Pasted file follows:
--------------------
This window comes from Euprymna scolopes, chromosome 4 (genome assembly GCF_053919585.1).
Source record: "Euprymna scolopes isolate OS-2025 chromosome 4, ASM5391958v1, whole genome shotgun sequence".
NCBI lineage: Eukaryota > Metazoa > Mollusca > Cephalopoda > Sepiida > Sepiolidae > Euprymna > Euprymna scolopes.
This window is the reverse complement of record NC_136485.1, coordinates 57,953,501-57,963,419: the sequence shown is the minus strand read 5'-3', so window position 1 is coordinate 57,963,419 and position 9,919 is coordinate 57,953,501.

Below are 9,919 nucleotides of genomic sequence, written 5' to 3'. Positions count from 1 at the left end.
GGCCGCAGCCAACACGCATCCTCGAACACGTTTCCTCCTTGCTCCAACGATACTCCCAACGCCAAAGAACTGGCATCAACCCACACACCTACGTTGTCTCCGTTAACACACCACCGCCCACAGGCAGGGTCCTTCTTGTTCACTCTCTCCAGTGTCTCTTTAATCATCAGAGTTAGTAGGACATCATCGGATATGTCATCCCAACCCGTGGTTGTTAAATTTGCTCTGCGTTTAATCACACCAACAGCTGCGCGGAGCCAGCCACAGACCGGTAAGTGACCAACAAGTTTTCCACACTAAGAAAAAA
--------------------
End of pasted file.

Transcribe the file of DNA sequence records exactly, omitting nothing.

This window comes from Euprymna scolopes, chromosome 4 (genome assembly GCF_053919585.1).
Source record: "Euprymna scolopes isolate OS-2025 chromosome 4, ASM5391958v1, whole genome shotgun sequence".
NCBI lineage: Eukaryota > Metazoa > Mollusca > Cephalopoda > Sepiida > Sepiolidae > Euprymna > Euprymna scolopes.
This window is the reverse complement of record NC_136485.1, coordinates 57,953,501-57,963,419: the sequence shown is the minus strand read 5'-3', so window position 1 is coordinate 57,963,419 and position 9,919 is coordinate 57,953,501.

Below are 9,919 nucleotides of genomic sequence, written 5' to 3'. Positions count from 1 at the left end.
GGCCGCAGCCAACACGCATCCTCGAACACGTTTCCTCCTTGCTCCAACGATACTCCCAACGCCAAAGAACTGGCATCAACCCACACACCTACGTTGTCTCCGTTAACACACCACCGCCCACAGGCAGGGTCCTTCTTGTTCACTCTCTCCAGTGTCTCTTTAATCATCAGAGTTAGTAGGACATCATCGGATATGTCATCCCAACCCGTGGTTGTTAAATTTGCTCTGCGTTTAATCACACCAACAGCTGCGCGGAGCCAGCCACAGACCGGTAAGTGACCAACAAGTTTTCCACACTAAGAAAAAA